It's not an "I do" that is needed. It's an "I accept." I accept the saving that is already offered. The saving that is already promised. The sacrifice that's already been made. The Real Thing. Not Coca Cola. The real Real Thing.
What's it going to take? We live in the marketplace of desire, but we also know the Desire for the Real Thing. We accept we cannot save ourselves. We give up trying to save ourselves with the usual suspects: money, power, achievement, love, connections. We lay ourselves bare, allow ourselves to be seized instead by the REAL THING who longs to free us.
Things look pretty much the same on the surface, but inside something really big shifts. Like an earthquake, a seismic shift. Nothing is the same. Like a dam broken open. The inner landscape of our lives forever marked now, changed. The Real Thing is present with us and we know it. Like falling in love. We can't stop singing.
People look different. Possibilities, not obstacles. We see beyond others' pride or anger and we sense their hurt instead. We slow down, too. We listen more. Strangely, we get more accomplished. We are at peace.
Pain looks different, too. Something to be endured, yes, but also something to be accepted. A teacher, a tool, a lesson, there's something beyond our pain, our boredom, our discontent.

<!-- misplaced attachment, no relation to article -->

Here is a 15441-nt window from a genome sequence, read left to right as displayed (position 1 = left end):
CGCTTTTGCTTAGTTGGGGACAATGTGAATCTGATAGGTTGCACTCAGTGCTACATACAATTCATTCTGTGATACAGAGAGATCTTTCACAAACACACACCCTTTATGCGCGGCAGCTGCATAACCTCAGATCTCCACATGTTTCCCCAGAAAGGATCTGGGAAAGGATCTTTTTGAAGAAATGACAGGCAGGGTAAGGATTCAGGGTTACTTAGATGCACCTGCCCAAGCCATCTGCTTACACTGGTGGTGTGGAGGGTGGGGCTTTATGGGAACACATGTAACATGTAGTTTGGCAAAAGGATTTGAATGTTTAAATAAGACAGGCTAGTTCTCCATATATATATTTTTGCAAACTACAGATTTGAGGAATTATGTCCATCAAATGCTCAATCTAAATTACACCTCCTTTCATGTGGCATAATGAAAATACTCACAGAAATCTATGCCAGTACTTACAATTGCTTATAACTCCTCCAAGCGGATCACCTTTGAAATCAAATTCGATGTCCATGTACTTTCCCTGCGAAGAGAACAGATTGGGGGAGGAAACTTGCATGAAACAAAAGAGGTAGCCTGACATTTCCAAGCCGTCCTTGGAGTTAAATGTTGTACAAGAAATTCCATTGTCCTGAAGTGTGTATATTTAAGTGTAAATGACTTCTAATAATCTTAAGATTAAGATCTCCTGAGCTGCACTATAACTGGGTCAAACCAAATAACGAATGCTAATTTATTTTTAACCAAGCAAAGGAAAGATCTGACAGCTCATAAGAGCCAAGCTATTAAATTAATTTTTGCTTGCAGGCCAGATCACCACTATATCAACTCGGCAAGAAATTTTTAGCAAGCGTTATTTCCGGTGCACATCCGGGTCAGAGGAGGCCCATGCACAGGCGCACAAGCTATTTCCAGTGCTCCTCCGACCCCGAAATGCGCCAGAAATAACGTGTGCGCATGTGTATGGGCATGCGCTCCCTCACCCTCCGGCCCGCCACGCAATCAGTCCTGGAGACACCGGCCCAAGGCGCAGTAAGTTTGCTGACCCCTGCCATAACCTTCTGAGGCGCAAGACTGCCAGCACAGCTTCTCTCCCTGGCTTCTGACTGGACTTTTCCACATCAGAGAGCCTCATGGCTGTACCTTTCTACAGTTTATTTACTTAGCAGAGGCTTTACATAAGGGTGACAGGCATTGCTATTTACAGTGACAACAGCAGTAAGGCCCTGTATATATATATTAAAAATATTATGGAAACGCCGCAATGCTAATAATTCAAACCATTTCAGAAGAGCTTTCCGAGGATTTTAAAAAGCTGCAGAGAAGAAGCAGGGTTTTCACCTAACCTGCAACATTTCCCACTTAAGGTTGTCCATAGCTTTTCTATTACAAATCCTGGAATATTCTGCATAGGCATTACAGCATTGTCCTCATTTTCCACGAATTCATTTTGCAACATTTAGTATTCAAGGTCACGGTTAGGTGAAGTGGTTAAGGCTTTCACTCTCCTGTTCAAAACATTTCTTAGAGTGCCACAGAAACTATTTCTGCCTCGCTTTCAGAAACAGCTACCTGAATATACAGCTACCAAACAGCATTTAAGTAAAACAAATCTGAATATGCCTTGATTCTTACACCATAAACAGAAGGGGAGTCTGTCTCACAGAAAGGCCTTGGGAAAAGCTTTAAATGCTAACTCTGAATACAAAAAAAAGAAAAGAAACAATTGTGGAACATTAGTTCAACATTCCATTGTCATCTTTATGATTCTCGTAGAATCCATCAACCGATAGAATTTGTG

Things look different to us. We enjoy less stuff. We appreciate what we have. We get a big kick out of giving it away. We laugh at the advertisements and the false promises and we see them for what they are----just a shadow, just a flimsy facsimile of the Real Thing.
We don't need our old crutches anymore. Free from depending on "more." Free from filling ourselves up with food, wine, overwork, gambling, drugs, overspending, distractions.
What's it going to take? We accept. We accept and THEN because we accept, we respond. We are baptized. Washed in the water. We wade in the water. Along with others. We join a faith community. We serve. We wash others' hurts and bind their wounds. We feed them. We share what we know with those who don't yet 'get it'. We sing. We can't stop singing about the Real Thing.